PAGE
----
Thursday, March 01, 2007

Photo: Women gather scattered books from the floor of a mosque in Baghdad March 1, 2007. A joint force of U.S. and Iraqi personnel raided a mosque in the Shaab district of Baghdad, witnesses said. REUTERS/Kareem Raheem (IRAQ)
Bring 'em on: A Marine assigned to Multi National Force-West was killed Feb. 28 while conducting combat operations in Al Anbar Province. (CENTCOM)
A roadside bomb killed one person and wounded four others near Beirut square in northeastern Baghdad, police said.
A roadside bomb exploded near a minibus filled with Baghdad City Council officials in the eastern part of the capital, killing one official and wounding four others, an Iraqi Interior Ministry official said. The attack took place along Palestine Street, near Beirut Square. The minibus had no markings to indicate it was carrying government officials.
Unidentified gunmen killed an Iraqi civlian and kidnapped another on Thursday in the Shiite Sadr City in eastern Baghdad, an eyewitness said. "Four masked gunmen attacked two civilians in al-Falah street of Sadr City, killing one of them and forced the other at gunpoint to unknown destination", an eyewitness told the independent news agency Voices of Iraq.
The bodies of 10 people were found shot dead on Wednesday in different districts of Baghdad, police said.
Diyala Prv:
On Thursday, the U.S. military said American and Iraqi troops killed 10 militants and seized six weapons stashes in Diyala province northeast of Baghdad. The raids took place over the past three days, it said. The 10 were killed Monday in Muqdadiyah, a town in Diyala about 60 miles northeast of Baghdad, the military said in a statement. Five others were detained in the operation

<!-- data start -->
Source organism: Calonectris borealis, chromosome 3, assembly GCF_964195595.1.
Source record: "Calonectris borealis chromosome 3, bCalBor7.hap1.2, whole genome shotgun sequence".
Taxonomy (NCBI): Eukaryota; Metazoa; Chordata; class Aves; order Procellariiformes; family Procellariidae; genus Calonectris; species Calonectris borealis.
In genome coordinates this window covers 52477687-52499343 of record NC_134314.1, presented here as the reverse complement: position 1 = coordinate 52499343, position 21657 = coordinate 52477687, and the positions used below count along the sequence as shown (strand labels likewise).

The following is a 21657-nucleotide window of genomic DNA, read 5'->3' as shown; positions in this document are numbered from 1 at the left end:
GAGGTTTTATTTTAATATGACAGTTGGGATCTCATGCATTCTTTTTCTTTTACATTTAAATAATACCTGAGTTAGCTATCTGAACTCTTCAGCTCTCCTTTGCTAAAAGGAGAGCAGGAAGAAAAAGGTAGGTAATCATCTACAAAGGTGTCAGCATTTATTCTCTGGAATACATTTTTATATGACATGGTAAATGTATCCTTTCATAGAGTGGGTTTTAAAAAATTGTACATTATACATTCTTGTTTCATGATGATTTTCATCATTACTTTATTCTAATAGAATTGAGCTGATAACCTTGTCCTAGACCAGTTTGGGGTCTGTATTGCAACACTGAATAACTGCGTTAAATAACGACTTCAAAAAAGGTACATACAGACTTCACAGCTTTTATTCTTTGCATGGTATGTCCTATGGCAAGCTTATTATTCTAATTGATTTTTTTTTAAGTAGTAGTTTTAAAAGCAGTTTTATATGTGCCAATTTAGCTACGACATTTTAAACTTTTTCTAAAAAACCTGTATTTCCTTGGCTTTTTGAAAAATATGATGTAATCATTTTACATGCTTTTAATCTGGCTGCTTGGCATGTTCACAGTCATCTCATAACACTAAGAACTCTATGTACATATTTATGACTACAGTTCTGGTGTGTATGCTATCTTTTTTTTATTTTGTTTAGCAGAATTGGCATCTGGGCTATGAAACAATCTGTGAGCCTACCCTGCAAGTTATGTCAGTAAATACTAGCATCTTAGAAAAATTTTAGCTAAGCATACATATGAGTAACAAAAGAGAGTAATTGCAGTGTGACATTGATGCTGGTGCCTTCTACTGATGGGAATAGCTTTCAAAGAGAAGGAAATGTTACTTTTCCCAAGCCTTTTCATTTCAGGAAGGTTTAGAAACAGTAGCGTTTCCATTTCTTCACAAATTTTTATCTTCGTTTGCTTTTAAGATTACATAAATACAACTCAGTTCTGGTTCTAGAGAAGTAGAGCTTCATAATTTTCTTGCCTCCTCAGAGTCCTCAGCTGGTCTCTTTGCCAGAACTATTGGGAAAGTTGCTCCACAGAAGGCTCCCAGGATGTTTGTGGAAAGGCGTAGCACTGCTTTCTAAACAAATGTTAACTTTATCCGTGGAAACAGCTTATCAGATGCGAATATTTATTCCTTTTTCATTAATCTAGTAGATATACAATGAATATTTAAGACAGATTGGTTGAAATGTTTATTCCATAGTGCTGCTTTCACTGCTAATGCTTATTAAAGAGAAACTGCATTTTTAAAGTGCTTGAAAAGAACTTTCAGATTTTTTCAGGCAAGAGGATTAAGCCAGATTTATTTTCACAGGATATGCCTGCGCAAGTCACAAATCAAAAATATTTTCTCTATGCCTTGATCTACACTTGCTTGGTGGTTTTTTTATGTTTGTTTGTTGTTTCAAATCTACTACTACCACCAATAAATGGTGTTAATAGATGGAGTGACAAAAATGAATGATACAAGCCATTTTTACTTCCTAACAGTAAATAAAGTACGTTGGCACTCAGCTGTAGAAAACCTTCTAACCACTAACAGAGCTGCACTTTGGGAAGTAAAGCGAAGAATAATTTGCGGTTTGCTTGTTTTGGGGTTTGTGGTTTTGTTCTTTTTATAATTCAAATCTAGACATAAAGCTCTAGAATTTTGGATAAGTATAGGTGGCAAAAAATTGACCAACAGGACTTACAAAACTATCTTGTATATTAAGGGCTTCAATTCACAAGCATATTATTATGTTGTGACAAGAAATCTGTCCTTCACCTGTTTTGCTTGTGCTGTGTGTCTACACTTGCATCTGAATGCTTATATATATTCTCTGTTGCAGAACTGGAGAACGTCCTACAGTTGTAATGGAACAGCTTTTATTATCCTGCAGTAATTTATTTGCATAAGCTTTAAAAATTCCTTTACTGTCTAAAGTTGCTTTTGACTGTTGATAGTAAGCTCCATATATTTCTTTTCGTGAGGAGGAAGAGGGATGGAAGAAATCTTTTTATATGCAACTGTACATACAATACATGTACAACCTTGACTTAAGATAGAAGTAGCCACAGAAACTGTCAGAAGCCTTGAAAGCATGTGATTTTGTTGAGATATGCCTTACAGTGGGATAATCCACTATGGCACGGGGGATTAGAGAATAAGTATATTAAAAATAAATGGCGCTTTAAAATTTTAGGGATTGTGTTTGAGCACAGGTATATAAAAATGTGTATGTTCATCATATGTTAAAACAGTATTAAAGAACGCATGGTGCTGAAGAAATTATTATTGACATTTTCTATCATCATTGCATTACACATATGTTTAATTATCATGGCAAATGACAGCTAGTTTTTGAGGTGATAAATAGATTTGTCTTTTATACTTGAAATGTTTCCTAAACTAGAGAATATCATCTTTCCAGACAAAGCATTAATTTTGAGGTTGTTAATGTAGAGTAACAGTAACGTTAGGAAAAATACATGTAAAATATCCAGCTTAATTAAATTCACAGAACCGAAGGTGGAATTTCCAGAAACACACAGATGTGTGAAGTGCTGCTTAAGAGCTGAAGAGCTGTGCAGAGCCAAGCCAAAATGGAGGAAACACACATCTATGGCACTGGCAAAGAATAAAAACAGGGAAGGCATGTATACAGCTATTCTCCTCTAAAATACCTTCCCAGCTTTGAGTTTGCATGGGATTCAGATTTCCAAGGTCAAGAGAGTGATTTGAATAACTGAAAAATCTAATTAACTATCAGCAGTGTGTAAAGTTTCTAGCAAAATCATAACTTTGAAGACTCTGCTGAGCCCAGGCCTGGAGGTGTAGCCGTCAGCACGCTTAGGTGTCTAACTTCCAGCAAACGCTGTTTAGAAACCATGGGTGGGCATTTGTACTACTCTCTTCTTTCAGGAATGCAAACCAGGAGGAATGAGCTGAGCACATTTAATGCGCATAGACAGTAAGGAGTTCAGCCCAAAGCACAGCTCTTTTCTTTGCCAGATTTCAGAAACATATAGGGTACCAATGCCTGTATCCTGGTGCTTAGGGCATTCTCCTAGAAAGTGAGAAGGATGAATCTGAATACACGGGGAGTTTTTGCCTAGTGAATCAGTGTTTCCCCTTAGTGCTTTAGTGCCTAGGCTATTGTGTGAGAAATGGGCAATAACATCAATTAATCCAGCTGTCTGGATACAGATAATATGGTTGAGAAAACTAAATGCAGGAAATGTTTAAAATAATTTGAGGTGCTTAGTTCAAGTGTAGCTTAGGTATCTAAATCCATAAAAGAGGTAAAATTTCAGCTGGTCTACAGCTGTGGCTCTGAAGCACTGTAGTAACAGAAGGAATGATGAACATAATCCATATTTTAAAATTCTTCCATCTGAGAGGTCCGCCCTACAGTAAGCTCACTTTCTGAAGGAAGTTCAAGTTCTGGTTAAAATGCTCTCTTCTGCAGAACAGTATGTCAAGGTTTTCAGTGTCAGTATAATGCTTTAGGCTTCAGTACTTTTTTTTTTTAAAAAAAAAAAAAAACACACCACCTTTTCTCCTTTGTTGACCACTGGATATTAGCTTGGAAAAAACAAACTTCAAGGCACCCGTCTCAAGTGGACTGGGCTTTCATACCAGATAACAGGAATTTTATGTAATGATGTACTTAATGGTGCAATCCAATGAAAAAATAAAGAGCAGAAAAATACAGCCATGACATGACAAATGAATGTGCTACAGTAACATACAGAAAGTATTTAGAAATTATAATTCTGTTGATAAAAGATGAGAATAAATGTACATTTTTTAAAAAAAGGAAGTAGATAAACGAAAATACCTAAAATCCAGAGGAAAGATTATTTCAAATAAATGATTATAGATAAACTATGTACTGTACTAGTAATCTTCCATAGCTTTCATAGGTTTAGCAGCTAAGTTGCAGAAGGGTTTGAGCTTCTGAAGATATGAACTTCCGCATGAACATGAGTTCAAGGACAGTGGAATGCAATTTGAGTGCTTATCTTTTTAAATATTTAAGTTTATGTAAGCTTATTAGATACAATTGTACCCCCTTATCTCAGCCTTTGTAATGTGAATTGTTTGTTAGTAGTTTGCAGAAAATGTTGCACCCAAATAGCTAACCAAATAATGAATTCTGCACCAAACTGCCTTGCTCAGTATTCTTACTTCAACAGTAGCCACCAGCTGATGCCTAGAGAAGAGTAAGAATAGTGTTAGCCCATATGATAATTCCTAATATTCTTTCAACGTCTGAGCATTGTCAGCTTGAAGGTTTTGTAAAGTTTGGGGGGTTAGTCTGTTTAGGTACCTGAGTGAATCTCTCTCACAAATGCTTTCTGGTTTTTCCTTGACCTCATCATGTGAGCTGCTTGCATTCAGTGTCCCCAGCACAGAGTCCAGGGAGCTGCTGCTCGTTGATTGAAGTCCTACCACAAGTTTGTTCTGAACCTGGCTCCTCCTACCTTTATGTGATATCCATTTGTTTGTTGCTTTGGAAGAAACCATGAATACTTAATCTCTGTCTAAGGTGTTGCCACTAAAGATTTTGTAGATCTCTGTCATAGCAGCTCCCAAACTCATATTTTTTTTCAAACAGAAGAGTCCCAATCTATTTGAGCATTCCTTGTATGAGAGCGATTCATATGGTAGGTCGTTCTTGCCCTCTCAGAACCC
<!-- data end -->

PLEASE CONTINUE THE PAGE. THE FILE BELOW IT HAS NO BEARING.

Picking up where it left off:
Fierce clashes between insurgents and police left at least eight people dead and 11 wounded in the town of Iskandariya, 40 km (25 miles) south of Baghdad, police sources said. Casualties were from both sides.
Armed clashes broke out between Iraqi police and gunmen in Iskandariya, south of Baghdad, killing at least five people and injuring seven, including policemen, an Iraqi police source said. The gunmen had attacked electricity workers who were conducting maintenance operations on the road between Mahawil and Iskandariya cities at Hillah, 100 kilometres south of the capital, the source added.
A U.S. Army OH-58 Kiowa helicopter performed a hard landing south of Kirkuk this morning. The two injured pilots onboard were evacuated to a military treatment facility in Kirkuk.
A roadside bomb exploded near the convoy of the head of police in the northern city of Mosul, killing one of his security guards, police said. Al-Hemdani was unharmed
Several mortar rounds landed in a residential district, killing four people and wounding 14 others on Wednesday night in the town of Habaniya, 85 km (50 miles) west of Baghdad, police said.
A car bomb targeting a convoy of cars carrying guests at the wedding of an Iraqi policemen killed five people and wounded 10 in the western city of Falluja on Thursday, a police source said. The source said the victims were guests driving in procession behind the bride and groom, as is traditional at Iraqi weddings.